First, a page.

NAU Communications sat down with Jack Reid, a learning specialist in Academic Success Centers to get to know him on a more personal level. Read our questions and his answers below.
Q: Tell us about a significant childhood memory and how it has impacted your life today.
A: I am a big Chicago sports fan, and much of that grew out of childhood experiences watching Michael Jordan and the Bulls. Growing up in Illinois, I’d run outside and shoot baskets during halftime of the Bulls’ NBA final games—pretending I was part of the game. I even got to see Jordan play a handful of games in person. The Bulls won six titles in the 1990s. They’ve never won again—but for some reason I still can’t quit them. In fact, I watch a lot of bad Chicago sports, clinging to a dream that one day they won’t let me down. That paid off in 2016 when the Cubs won the World Series after a 108-year title drought, but those feelings of validation have been few and far between. Nevertheless, I still love watching sports—I enjoy the drama of it all and that nobody truly knows what will happen.
Q: What have you been most proud of this week?
A: As the learning specialist at the Academic Success Centers, I interact with a lot of students who are feeling overwhelmed by the transition from high school to college. It has been rewarding to help build their confidence and offer some tips to make the experience less stressful. I also managed to sleep seven straight hours one night this week despite having an eight-month-old.
Q: What is your favorite way to spend a day off?
A: If it is a weekday in the summer and I know I can avoid big weekend crowds, I love heading down to Sedona and swimming in Oak Creek with some friends or my wife and daughter. Along the way I try to listen to a new playlist and maybe stop at a café to drink some coffee and read a book. To round out the day, I’ll get some friends together to have dinner, catch up and watch a movie in the evening. In the autumn, I love camping with my family along a forest service road and taking in the aspens—hiking during the day and enjoying the stars at night.
Q:What are three things on your bucket list and why?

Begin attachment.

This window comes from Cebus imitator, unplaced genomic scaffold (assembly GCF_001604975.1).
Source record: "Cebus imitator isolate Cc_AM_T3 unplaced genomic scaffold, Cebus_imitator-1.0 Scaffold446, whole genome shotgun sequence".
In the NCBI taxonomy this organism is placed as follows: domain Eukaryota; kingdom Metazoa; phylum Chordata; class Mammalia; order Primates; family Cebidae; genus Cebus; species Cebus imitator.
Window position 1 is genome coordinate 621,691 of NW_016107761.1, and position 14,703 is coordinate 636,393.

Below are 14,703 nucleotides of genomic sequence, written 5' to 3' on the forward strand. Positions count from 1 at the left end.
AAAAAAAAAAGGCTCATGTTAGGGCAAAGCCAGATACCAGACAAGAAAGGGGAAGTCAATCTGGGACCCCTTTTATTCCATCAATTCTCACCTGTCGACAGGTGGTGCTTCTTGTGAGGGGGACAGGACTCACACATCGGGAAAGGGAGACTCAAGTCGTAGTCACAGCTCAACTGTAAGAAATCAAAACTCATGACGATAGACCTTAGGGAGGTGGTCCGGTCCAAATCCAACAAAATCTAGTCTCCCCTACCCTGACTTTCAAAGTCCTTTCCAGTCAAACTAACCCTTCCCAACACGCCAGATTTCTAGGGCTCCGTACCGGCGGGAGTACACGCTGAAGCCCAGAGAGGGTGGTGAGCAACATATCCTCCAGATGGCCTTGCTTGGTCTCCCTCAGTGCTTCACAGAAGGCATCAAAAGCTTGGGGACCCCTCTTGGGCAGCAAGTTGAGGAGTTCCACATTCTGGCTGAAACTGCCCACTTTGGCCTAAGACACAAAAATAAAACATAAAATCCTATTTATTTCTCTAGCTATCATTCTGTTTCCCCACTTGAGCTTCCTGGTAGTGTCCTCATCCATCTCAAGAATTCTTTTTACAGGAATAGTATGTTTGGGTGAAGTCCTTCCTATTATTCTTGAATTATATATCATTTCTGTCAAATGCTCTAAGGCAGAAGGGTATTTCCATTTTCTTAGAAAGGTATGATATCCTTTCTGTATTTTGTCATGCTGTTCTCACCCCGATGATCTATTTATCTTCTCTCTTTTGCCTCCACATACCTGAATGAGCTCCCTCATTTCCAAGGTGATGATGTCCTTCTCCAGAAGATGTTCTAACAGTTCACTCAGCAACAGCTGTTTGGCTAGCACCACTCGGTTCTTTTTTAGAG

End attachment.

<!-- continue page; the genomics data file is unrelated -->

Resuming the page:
Publishing a book was always a big item on that list, and as of last year I can now cross that one off. NPR and the Smithsonian even featured the book on their best of 2020 lists. Check it out! The next idea I’ve been toying with is writing a screen play—it would be incredible to see something I wrote turn into a film. Beyond that, I’d like to have a big group of friends meet up for a trip every five years or so in someplace new. As you get older, it is so hard to stay in touch with people—the idea of being on vacation with some of my favorite people sounds amazing.
Q: What is your philosophy in life?
A: Stay curious and try to find balance. I enjoy learning more about things I come across during the day—whether it be some weighty political issue or what the song I heard on my way to work was about. I also try to avoid extremes and seek a degree of balance in life. I remember reading about the Buddhist concept of the “Middle Way” in college and realizing that this worldview had been guiding much of my thinking all along.
Q: You wrote a book about hitchhiking. Why?
A: I took off on a five-month trip touring New Zealand after I graduated from college. Along the way, I stayed on farms—volunteering to work in exchange for meals and a place to stay (Its called WWOOFing, if you’re interested). I bought a cheap car, and in between farms would take road trips to different locales around the country. In doing so, I came across a lot of hitchhikers. The interesting thing was that many of them were a lot like me—young travelers exploring the country. Growing up in central Illinois, it had never crossed my mind to hitchhike. It seemed too risky, but then again, I was traveling around staying on strangers’ farms and having a great time. I gave a few of these hitchers a lift, and it was fascinating to learn about their lives. When I eventually came back to the States I mentioned the hitchhiking phenomenon to my dad. Surprisingly, he told me he used to hitch in the ’70s and that his father did as well during World War II. It sparked an interest—what happened? Why did it go away? Eventually, I felt compelled to write a book on the topic.